Preliminary speculations — not from an expert witness — but from a mind that wandered and wondered during a church service:
Your Jesus is constructed from your interpretations of Bible passages about Jesus, your imaginative appropriation of Jesus, and your experiences related to an intentional focus on Jesus. In other words, you cannot escape your own subjectivity in your beliefs about Jesus, no matter what label you attach to those beliefs. When you look for Jesus, you find a single image from overlays of your interpretations and your imagination and your experiences. Maybe the outcome of these overlays provides some accuracy. I’m not sure anyone can overcome some degree of fiction in his beliefs — about anything, including Jesus. I’m not sure which one becomes the greater source of fiction, the imaginative appropriation or the experiences related to intentional focus. Then again, even the wildest, imaginative fiction has a root in the world as it is commonly experienced. Furthermore, common source materials make for similarities between different overlapping points of view. How does one evaluate the source materials, like the Bible passages? That I won’t attempt to answer here.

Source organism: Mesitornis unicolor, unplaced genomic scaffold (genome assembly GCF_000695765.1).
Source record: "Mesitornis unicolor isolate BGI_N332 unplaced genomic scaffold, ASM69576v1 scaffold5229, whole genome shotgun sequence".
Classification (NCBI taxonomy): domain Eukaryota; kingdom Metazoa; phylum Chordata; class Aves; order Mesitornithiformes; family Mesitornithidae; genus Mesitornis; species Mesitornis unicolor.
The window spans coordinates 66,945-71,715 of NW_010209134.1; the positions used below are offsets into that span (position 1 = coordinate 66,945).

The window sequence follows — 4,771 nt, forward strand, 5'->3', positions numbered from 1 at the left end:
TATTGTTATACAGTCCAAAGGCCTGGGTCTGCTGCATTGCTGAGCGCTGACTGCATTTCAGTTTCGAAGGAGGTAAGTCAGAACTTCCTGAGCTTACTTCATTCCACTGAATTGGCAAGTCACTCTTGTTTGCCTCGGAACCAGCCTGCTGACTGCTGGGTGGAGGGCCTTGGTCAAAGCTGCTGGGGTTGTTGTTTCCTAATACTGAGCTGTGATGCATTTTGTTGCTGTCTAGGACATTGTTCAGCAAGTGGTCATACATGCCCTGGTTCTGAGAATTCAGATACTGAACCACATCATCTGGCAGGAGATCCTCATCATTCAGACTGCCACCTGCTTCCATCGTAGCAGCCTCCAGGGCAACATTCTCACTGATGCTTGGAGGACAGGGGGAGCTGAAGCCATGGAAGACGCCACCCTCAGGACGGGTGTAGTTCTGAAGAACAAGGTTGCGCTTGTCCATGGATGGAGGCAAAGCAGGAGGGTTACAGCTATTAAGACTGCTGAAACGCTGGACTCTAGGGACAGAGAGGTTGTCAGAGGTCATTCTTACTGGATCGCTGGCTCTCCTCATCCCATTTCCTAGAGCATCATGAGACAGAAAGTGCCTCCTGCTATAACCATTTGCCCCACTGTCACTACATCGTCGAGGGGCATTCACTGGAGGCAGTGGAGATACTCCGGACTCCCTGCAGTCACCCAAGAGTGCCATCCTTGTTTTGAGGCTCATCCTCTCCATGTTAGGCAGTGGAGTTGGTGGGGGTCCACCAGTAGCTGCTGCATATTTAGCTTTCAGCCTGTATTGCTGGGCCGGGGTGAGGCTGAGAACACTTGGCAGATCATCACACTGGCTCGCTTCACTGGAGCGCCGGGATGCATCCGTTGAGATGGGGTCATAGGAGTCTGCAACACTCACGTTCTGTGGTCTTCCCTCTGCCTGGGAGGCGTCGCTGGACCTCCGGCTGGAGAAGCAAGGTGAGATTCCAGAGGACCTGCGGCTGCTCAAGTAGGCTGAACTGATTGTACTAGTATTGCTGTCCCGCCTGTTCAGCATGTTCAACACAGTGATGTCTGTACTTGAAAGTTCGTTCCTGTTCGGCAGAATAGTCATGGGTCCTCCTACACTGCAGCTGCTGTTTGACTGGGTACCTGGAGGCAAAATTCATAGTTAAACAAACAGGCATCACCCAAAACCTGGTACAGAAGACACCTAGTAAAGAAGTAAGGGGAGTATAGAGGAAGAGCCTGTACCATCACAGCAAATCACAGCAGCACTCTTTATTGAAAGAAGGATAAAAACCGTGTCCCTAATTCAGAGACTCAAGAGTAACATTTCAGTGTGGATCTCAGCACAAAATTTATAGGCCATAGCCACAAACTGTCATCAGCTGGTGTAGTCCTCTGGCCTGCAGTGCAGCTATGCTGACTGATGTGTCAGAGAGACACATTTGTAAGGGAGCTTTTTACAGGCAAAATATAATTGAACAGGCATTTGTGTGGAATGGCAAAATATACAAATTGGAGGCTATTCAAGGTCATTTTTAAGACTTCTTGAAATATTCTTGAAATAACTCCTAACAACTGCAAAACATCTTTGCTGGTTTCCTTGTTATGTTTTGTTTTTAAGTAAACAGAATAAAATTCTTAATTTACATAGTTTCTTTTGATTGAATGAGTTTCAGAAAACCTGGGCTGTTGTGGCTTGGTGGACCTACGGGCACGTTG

To turn this same central point in another direction: An individual becomes who she is by believing what she needs to believe. As she grows spiritually, she might choose to believe new things and to discard old beliefs. What she needs to believe now might not be what she needed to believe in a previous time.
But do humans get clearer perspectives and perceptions as they grow? These days I’m doubting it. For one thing, is it possible to refine a point of view without reading and studying its opponents? Probably not, and few really do. Furthermore, what passes for aged wisdom within one worldview is folly within another worldview. But then the need to believe a particular belief is based in a subjective need, not in an unattainable, objective view of truth.
All this has nothing to do with the question of God’s existence.